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William Golding’s gripping 1954 novel Lord of the Flies is poised to get a fresh cinematic adaptation. But there’s a twist. Instead of featuring a cast of boys, it’s slated to star a group of females. This forthcoming all-girl “Lord of the Flies” remake however has stirred controversy already.

All-girl ‘Lord of the Flies’ remake announced

1954 classic novel Lord of the Flies centers around a group of boys who become shipwrecked on an island. Sans adult supervision, the males end up forming a self-destructive governing body.

David Siegel and Scott McGehee are set to write and direct this new take. There’s been a major resistance to the film however. Many thoughts point out the ridiculousness of having an all-female Lord of the Flies remake that’s directed by two men.

William Golding even supposed that “If you land with a group of little boys, they are more like scaled-down society than a group of little girls would be…Don’t ask me why,and this is a terrible thing to say, because I’m going to be chased from hell to breakfast by all the women who talk about equality. This has nothing to do with equality at all. I think women are foolish to pretend they are equal to men, they are far superior and always have been.”

This isn’t the first time an adaptation with an all-female cast has occurred recently. In 2016, “Ghostbusters” debuted and starred a pack of four leading females. Unfortunately, it wasn’t nearly the classic the 1984 “Ghostbusters” was, though not by any fault of the cast. Thus far, Golding’s novel has been adapted twice, once in 1962 and later in 1990. The ’62 version is more faithful to the source material than its successor.

What are your thoughts on an all-female “Lord of the Flies” film?

  • So here’s a bit of lit history: Sir William Golding wrote “Lord of the Flies” in 1954 in response to an earlier novel called “The Coral Island,” by R. M. Ballantyne in 1858. In “The Coral Island,” a small group of upper-class British boys from a boarding school get stranded on an island and have an absolutely wonderful time. They look back on it as a fond adventure, where they had a little vacation, invented things, and generally made their well-bred high society English parents proud.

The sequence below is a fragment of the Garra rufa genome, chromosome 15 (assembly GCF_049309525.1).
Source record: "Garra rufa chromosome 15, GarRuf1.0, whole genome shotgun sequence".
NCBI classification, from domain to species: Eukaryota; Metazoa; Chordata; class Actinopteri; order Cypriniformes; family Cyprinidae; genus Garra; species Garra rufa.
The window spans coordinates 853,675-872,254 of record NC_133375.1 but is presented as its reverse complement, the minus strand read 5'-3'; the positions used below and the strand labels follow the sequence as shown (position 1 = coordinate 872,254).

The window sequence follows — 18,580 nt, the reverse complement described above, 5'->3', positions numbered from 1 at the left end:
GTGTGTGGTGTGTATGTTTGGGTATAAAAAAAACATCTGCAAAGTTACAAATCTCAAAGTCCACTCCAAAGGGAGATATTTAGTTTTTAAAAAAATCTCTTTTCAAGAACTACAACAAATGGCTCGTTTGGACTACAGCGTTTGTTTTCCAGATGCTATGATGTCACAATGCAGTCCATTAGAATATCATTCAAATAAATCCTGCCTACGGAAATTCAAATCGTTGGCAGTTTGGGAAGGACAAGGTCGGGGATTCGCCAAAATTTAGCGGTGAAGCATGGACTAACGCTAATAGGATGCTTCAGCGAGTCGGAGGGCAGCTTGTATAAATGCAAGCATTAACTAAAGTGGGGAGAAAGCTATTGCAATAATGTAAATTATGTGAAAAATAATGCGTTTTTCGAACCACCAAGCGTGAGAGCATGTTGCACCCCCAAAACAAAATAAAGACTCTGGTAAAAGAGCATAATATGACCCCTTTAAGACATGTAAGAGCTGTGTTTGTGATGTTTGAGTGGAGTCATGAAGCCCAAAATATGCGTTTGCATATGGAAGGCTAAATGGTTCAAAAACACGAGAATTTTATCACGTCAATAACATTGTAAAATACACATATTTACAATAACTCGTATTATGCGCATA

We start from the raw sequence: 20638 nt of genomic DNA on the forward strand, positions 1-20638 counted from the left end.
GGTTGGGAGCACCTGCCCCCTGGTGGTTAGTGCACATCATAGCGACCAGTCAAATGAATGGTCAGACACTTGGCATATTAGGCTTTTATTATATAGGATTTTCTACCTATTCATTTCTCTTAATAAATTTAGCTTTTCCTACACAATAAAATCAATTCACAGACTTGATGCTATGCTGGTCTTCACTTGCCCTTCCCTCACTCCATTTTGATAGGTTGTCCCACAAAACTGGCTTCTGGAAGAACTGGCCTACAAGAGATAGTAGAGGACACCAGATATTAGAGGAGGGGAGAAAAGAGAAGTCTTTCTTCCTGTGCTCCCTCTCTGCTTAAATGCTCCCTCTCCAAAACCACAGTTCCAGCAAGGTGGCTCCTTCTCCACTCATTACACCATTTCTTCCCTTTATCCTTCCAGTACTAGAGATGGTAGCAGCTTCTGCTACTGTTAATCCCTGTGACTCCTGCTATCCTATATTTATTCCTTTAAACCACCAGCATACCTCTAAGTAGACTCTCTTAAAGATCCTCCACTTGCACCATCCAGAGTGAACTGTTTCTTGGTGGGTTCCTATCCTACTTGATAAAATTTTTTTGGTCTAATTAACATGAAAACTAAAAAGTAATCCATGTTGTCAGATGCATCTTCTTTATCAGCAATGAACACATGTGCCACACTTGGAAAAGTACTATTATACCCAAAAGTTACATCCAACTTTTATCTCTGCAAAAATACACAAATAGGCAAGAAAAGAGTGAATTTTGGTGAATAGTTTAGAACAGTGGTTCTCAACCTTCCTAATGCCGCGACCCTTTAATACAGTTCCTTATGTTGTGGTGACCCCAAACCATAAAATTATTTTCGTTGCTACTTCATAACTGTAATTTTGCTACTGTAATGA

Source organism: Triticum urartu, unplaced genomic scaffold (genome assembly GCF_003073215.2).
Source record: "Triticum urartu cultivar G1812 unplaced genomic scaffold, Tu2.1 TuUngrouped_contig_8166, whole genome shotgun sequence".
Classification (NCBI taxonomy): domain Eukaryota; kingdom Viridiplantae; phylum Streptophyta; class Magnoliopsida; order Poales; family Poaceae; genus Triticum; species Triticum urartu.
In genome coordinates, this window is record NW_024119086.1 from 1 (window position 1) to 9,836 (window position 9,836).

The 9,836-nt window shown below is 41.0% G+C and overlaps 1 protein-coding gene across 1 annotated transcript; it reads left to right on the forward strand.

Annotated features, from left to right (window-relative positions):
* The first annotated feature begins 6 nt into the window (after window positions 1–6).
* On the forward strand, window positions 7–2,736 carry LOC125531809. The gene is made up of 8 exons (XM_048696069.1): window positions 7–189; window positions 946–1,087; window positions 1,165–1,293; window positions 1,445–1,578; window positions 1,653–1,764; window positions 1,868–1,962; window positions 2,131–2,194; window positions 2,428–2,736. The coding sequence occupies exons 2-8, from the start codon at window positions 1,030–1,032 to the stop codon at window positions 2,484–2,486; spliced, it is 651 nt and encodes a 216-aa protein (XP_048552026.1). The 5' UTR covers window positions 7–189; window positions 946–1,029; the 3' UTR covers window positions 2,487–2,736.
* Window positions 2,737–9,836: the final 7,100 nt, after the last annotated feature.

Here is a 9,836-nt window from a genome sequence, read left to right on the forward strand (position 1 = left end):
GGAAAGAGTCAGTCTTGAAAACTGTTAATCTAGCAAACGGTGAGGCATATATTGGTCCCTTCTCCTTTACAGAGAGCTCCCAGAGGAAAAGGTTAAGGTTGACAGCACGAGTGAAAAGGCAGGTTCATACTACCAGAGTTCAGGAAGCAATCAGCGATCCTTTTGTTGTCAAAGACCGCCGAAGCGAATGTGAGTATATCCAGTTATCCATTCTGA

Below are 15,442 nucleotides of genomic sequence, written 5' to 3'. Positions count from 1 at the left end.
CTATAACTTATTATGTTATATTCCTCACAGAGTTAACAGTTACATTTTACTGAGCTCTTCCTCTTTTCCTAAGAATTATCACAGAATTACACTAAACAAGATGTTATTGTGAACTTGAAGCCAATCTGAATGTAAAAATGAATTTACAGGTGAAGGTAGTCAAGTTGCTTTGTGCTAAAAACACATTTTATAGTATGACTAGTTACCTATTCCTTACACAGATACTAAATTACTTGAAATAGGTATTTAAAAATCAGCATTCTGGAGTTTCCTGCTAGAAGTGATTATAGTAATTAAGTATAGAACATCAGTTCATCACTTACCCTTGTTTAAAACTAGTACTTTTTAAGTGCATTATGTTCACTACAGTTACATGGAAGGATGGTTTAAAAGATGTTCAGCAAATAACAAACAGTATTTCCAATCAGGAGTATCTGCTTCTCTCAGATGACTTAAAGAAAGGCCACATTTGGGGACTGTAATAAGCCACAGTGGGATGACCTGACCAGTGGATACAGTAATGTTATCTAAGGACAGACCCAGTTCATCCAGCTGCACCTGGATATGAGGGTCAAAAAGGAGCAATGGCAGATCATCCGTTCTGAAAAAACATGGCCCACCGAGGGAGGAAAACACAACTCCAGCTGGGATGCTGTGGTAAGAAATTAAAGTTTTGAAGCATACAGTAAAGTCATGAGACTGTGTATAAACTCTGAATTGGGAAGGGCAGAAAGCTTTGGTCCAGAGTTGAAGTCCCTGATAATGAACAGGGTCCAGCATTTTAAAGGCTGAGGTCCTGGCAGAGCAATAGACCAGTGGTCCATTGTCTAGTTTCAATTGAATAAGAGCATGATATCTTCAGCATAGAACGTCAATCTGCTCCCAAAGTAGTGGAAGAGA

Golding read that novel and was disgusted by the way that Ballantyne used the plot as a huge essay on the superior intellect and higher morality of English folk (read: White people) and depicted the local Polynesian natives as raping, pillaging, amoral cannibals. He set out to write a more realistic novel, using the same names for his main characters as Ballantyne did (although Golding’s characters are slightly younger). So all those articles and posts about how “Lord of the Flies” shows “the human condition” are correct _only_insofar_as_it_pertains_to_ young middle-class British boys who grew up in a boarding house in the middle of the Cold War. “Lord of the Flies” was meant as a huge “f— you” to the ingrained belief that English people are the most noble and wise of all people and thus incapable of descending into savagery, _not_ as a sweeping generalized metaphor for the universal savage nature of humanity.

    What is perceived as the unchangeable truth deep inside humanity is just the base truths about what happens when you remove any accountability controlling one social group which has an overwhelming sense of entitlement and an inability to feel compassion.

    (See also: the Stanford Prison Experiment, which doesn’t so much show “human nature” as it shows the nature of White middle class college-aged guys.)

    • Mitchell C. Long

      Thanks for the history tidbit! “Lord of the Flies” is one of my all-time favorite books. Back in freshman year of high school, I wrote a lost ending to it. May have to bust that one out sometime.

      I may read “The Coral Island,” so that I can re-read “Lord of the Flies” with a fresh lens. It’s interesting Golding kept the same names for the main characters. An unconventional, but wise, choice. This likely makes the juxtaposition even more concrete and clear. A very important distinction RE: the human condition of a certain group, and debunking the concept of English folks as automatically noble.

      Also, if you enjoy “LotF,” there’s an audiobook of it read by Golding and it’s amazing.